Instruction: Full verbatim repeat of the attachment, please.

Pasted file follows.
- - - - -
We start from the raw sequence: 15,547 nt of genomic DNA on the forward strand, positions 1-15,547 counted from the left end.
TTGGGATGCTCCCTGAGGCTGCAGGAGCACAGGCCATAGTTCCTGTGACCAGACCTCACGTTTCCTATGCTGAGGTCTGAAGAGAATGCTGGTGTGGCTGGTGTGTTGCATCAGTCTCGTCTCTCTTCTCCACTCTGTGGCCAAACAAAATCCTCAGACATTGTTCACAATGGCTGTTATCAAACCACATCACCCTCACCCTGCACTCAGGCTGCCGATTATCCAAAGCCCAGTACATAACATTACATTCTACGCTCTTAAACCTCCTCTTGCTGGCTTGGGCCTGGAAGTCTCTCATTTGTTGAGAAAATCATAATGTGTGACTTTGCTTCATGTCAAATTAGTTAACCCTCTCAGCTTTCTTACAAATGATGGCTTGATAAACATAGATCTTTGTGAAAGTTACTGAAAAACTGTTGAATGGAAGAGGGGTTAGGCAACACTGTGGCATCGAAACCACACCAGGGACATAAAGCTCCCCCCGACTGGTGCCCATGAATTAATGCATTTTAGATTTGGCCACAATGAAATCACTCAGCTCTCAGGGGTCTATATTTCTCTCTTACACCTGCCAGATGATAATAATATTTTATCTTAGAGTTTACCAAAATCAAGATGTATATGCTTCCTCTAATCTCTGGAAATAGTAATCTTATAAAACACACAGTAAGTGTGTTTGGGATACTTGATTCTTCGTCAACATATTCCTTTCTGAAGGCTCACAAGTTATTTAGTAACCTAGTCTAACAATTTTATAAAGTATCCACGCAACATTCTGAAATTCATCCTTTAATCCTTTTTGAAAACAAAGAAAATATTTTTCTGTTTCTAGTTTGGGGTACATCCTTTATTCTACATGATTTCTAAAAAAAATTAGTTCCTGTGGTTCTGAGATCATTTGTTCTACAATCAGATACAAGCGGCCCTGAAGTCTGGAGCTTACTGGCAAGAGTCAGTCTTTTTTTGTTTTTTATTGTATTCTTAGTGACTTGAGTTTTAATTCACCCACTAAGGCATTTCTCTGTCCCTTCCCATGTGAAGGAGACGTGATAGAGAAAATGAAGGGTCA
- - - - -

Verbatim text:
We start from the raw sequence: 15,547 nt of genomic DNA on the forward strand, positions 1-15,547 counted from the left end.
TTGGGATGCTCCCTGAGGCTGCAGGAGCACAGGCCATAGTTCCTGTGACCAGACCTCACGTTTCCTATGCTGAGGTCTGAAGAGAATGCTGGTGTGGCTGGTGTGTTGCATCAGTCTCGTCTCTCTTCTCCACTCTGTGGCCAAACAAAATCCTCAGACATTGTTCACAATGGCTGTTATCAAACCACATCACCCTCACCCTGCACTCAGGCTGCCGATTATCCAAAGCCCAGTACATAACATTACATTCTACGCTCTTAAACCTCCTCTTGCTGGCTTGGGCCTGGAAGTCTCTCATTTGTTGAGAAAATCATAATGTGTGACTTTGCTTCATGTCAAATTAGTTAACCCTCTCAGCTTTCTTACAAATGATGGCTTGATAAACATAGATCTTTGTGAAAGTTACTGAAAAACTGTTGAATGGAAGAGGGGTTAGGCAACACTGTGGCATCGAAACCACACCAGGGACATAAAGCTCCCCCCGACTGGTGCCCATGAATTAATGCATTTTAGATTTGGCCACAATGAAATCACTCAGCTCTCAGGGGTCTATATTTCTCTCTTACACCTGCCAGATGATAATAATATTTTATCTTAGAGTTTACCAAAATCAAGATGTATATGCTTCCTCTAATCTCTGGAAATAGTAATCTTATAAAACACACAGTAAGTGTGTTTGGGATACTTGATTCTTCGTCAACATATTCCTTTCTGAAGGCTCACAAGTTATTTAGTAACCTAGTCTAACAATTTTATAAAGTATCCACGCAACATTCTGAAATTCATCCTTTAATCCTTTTTGAAAACAAAGAAAATATTTTTCTGTTTCTAGTTTGGGGTACATCCTTTATTCTACATGATTTCTAAAAAAAATTAGTTCCTGTGGTTCTGAGATCATTTGTTCTACAATCAGATACAAGCGGCCCTGAAGTCTGGAGCTTACTGGCAAGAGTCAGTCTTTTTTTGTTTTTTATTGTATTCTTAGTGACTTGAGTTTTAATTCACCCACTAAGGCATTTCTCTGTCCCTTCCCATGTGAAGGAGACGTGATAGAGAAAATGAAGGGTCA